“It is just a sad closure of just 14 months of uncertainty. For anybody out there who’s ever had anybody in their life whose dealt with any sort of addiction, drugs, alcohol, gambling, this is a cautionary tale about how your life can spiral out of control and how it can affect so many around you, including your own family, people that you work with and the people that you try to do business with on the outside and last night there was a moment that I had where I said, I can’t believe it’s finally come to an end and it led us to where we are today.
“There were victims. There’s Craig, there’s us, there’s the station, there’s the Barclays Center, there’s Brigade Capital, there are his kids, his wife, there are his own family and friends that are out there probably feeling the same way we are this morning.”
Said Dukes, “He was not a bad person. I don’t think he set out to do any of these things. Clearly he talked on the air that he played blackjack, high-stakes blackjack. I saw him win many, many times, never saw him lose once. And it’s the classic thing of when it’s going good you hear about it and know about it, and when it’s going bad it’s not really talked about. It’s not really a topic of casual conversation.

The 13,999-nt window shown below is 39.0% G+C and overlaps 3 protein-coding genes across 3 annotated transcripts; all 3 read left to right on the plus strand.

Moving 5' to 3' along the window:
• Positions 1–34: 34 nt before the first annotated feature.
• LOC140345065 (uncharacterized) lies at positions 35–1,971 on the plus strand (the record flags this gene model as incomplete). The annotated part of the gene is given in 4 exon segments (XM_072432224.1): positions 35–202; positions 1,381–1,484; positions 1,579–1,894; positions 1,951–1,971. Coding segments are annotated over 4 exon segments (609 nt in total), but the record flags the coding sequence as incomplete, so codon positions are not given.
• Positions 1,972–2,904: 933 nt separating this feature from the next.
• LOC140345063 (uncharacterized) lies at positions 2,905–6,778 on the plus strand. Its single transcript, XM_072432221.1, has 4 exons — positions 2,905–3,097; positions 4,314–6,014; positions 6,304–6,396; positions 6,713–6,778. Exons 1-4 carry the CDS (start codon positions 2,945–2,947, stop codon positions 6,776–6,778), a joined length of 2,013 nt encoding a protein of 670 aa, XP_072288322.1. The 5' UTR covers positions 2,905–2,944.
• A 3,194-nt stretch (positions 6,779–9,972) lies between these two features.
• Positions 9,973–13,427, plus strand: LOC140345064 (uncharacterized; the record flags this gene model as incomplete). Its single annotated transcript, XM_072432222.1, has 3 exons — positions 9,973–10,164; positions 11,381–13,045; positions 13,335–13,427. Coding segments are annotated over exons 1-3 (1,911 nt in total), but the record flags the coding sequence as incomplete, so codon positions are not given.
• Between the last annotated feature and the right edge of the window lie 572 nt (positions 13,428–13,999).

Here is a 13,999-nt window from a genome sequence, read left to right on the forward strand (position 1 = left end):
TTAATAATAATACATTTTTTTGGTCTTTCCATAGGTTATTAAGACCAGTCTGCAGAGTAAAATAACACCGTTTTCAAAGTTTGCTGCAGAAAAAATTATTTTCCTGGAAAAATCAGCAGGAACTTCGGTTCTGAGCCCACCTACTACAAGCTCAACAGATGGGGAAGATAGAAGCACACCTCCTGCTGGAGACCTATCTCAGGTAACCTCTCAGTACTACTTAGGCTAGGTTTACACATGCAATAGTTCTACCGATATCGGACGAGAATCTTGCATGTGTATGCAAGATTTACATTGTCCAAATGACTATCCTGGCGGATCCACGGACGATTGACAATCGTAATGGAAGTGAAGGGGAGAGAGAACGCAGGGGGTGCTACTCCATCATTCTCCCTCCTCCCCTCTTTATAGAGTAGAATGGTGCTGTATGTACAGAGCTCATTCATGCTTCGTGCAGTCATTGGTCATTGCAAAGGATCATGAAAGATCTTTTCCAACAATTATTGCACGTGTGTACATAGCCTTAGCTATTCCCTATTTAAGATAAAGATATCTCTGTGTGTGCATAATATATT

“So I was not aware he was losing money. When he would win I would see it sometimes. But for a couple of misconceptions, people thinking that we were all in the know, not a single person at this radio station was called to court, so there is no way that we were knowing all the things that were going on in his life. One of the things that I always thought was amazing about this thinking back is how his personality and the way he treated people here did not change, so there was no way to know when he was having good days or bad days because he was the same guy every day when he used to come in here and joke around and blast his music and we’d prepare for the show. That’s what I saw every day.
“So this idea that we all knew all this stuff going on or that I hear reports that Craig stole from people’s 401Ks, that did not happen. Craig was not selling people fake tickets. He wasn’t ripping off your 401K. He got involved with what seems to be some bad guys. He was doing bad things. He wasn’t ripping off the little man going to work every day or selling you fake tickets. What he did was wrong, 100 percent. But there’s this misconception of what his crime really was and what he was doing.”